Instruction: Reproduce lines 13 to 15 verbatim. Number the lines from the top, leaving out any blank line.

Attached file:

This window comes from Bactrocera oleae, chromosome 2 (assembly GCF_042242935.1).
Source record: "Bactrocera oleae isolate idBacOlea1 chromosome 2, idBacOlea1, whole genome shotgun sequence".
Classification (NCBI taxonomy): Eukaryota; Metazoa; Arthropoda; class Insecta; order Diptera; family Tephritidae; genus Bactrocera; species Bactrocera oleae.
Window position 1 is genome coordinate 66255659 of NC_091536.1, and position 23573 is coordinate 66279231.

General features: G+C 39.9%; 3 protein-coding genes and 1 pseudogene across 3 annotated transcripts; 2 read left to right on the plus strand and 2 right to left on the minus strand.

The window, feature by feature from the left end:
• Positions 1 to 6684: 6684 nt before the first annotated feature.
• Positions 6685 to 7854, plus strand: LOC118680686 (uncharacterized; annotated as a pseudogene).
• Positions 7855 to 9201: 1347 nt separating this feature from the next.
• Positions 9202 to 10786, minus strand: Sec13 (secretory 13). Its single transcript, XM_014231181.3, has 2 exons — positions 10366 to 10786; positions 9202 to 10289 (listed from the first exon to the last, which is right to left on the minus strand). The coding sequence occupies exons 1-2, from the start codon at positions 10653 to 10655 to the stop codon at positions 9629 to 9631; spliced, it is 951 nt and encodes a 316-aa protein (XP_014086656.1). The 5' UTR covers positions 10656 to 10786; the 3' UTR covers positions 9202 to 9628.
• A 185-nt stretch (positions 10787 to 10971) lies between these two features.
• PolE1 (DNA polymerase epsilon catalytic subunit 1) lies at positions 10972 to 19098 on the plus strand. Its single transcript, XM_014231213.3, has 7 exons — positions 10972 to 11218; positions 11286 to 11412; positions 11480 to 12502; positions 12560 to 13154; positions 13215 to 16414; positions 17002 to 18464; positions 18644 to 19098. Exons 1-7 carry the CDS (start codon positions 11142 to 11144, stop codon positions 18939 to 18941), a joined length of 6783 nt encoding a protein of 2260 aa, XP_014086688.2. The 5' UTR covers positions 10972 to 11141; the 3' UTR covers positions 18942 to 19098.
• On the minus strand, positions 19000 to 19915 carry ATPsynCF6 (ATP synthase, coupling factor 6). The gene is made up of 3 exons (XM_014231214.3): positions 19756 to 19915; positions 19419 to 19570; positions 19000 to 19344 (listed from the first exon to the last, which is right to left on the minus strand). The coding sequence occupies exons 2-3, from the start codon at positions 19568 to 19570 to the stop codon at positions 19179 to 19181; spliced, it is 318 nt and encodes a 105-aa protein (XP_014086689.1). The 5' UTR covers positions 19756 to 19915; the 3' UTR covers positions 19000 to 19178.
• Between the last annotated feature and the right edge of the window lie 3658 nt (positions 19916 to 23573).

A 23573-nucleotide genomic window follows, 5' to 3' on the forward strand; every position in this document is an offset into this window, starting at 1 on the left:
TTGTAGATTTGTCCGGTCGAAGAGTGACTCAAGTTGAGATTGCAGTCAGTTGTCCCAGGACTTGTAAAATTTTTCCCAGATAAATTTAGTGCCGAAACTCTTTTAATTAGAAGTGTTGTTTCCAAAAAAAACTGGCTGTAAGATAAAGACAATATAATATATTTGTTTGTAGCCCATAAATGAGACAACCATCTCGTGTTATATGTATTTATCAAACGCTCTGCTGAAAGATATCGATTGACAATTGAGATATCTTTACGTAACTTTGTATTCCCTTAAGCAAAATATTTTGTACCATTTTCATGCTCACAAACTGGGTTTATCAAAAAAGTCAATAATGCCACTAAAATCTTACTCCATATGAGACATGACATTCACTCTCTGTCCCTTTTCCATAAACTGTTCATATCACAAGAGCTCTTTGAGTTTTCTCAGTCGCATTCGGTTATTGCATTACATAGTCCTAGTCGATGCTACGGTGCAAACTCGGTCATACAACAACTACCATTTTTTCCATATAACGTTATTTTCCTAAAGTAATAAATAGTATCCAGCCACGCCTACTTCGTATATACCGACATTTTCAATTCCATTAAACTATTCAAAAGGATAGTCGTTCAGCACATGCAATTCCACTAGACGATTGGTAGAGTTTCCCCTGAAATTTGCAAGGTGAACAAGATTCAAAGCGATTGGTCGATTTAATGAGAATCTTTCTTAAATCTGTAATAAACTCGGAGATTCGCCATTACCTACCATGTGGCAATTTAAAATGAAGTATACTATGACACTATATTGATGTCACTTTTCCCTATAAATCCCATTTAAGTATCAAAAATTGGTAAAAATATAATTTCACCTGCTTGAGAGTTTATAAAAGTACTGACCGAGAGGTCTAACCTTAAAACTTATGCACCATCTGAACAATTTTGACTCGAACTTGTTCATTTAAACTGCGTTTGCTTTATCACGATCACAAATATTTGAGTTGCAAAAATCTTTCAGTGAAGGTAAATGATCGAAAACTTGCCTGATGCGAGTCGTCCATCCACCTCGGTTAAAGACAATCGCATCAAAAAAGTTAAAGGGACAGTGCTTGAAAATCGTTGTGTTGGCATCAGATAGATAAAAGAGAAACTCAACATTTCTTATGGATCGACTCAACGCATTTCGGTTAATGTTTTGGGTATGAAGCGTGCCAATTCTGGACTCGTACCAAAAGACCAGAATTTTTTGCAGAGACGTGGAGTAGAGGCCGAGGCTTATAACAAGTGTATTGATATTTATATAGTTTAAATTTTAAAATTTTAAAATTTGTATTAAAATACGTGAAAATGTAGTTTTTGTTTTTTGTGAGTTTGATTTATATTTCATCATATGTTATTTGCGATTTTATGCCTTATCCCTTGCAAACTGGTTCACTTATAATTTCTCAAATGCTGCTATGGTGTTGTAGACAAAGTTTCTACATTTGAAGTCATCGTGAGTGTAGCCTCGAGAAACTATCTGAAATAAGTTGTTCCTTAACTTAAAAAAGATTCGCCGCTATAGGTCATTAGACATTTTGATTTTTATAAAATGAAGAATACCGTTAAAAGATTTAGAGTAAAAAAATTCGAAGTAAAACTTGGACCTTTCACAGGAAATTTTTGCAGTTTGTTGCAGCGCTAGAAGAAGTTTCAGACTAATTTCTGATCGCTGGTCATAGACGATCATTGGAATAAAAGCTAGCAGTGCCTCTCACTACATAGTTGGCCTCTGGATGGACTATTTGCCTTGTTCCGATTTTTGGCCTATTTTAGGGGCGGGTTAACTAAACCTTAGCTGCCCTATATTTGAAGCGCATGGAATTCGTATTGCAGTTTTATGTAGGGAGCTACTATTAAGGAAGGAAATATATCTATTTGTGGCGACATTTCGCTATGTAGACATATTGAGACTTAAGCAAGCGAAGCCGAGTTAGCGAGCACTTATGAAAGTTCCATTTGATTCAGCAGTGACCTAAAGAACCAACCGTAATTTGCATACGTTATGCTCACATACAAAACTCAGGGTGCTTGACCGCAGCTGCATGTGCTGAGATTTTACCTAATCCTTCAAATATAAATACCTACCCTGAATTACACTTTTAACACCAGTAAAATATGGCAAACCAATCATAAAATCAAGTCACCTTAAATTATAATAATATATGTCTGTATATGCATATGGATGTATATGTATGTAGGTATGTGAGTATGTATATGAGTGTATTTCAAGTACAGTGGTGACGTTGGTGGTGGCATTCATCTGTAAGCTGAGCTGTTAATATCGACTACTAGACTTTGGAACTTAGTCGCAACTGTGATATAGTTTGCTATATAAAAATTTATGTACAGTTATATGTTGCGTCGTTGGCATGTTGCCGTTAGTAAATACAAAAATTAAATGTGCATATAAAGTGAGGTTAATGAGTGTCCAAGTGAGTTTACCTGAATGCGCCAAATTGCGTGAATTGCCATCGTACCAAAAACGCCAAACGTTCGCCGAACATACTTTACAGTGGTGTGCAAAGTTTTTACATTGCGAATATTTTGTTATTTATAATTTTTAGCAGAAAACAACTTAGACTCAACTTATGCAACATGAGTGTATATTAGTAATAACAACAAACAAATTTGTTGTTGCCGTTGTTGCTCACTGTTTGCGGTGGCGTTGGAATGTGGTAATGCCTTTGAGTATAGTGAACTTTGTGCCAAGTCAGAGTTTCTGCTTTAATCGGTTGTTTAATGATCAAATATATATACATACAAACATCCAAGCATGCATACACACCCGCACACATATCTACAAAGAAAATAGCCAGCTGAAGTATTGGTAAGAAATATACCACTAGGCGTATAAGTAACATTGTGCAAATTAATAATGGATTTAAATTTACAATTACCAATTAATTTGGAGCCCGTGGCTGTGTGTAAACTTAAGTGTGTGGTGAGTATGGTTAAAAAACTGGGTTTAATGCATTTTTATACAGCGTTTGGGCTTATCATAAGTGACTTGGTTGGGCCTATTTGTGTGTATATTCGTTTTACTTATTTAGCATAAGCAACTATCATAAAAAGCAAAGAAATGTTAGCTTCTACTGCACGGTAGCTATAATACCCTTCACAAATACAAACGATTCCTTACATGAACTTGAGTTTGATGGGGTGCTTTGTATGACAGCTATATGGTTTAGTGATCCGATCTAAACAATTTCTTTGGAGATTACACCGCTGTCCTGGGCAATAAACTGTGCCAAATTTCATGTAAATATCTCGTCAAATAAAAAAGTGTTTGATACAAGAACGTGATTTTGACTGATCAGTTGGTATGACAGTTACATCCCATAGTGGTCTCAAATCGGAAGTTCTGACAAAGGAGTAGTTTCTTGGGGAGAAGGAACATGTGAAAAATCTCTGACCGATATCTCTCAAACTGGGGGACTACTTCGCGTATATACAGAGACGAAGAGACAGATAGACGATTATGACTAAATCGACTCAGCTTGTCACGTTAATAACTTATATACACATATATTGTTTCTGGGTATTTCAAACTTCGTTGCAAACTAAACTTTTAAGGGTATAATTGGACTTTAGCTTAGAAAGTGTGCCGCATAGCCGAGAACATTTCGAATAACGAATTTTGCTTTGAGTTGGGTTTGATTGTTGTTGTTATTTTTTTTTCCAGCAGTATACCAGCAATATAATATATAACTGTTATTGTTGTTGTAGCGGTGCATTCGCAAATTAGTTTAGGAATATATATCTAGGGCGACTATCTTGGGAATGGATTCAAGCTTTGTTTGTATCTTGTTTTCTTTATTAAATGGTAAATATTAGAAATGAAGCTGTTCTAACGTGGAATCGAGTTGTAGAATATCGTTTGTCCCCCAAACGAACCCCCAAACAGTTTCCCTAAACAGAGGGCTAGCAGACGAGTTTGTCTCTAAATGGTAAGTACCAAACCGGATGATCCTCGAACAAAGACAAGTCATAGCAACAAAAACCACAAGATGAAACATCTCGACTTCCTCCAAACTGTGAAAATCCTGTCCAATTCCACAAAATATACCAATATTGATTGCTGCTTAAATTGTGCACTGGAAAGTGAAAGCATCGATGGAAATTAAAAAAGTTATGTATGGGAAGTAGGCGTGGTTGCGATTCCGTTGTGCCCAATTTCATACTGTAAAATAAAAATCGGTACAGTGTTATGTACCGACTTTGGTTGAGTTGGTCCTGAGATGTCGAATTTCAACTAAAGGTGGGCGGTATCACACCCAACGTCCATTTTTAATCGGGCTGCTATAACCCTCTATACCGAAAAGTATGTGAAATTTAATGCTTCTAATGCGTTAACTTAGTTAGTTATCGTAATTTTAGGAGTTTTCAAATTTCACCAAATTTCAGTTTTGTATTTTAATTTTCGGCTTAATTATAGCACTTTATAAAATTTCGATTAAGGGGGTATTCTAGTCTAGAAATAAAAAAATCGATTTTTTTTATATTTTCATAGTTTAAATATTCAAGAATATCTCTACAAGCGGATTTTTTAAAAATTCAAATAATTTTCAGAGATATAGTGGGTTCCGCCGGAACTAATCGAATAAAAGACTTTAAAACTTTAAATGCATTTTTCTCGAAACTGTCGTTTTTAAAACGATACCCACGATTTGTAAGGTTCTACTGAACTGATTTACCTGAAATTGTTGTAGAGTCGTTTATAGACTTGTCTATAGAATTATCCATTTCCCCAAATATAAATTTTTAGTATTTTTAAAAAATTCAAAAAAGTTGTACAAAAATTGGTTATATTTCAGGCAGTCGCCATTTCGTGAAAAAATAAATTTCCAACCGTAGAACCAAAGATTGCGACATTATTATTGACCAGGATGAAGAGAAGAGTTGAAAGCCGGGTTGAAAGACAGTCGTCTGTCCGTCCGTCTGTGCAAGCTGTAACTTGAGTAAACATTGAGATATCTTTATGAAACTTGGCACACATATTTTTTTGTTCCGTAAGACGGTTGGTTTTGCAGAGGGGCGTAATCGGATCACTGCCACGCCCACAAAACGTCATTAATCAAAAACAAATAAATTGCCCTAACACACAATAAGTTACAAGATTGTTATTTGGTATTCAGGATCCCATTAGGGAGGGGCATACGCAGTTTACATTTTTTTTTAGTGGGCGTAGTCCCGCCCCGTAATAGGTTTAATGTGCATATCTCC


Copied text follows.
• On the minus strand, positions 19000 to 19915 carry ATPsynCF6 (ATP synthase, coupling factor 6). The gene is made up of 3 exons (XM_014231214.3): positions 19756 to 19915; positions 19419 to 19570; positions 19000 to 19344 (listed from the first exon to the last, which is right to left on the minus strand). The coding sequence occupies exons 2-3, from the start codon at positions 19568 to 19570 to the stop codon at positions 19179 to 19181; spliced, it is 318 nt and encodes a 105-aa protein (XP_014086689.1). The 5' UTR covers positions 19756 to 19915; the 3' UTR covers positions 19000 to 19178.
• Between the last annotated feature and the right edge of the window lie 3658 nt (positions 19916 to 23573).

A 23573-nucleotide genomic window follows, 5' to 3' on the forward strand; every position in this document is an offset into this window, starting at 1 on the left: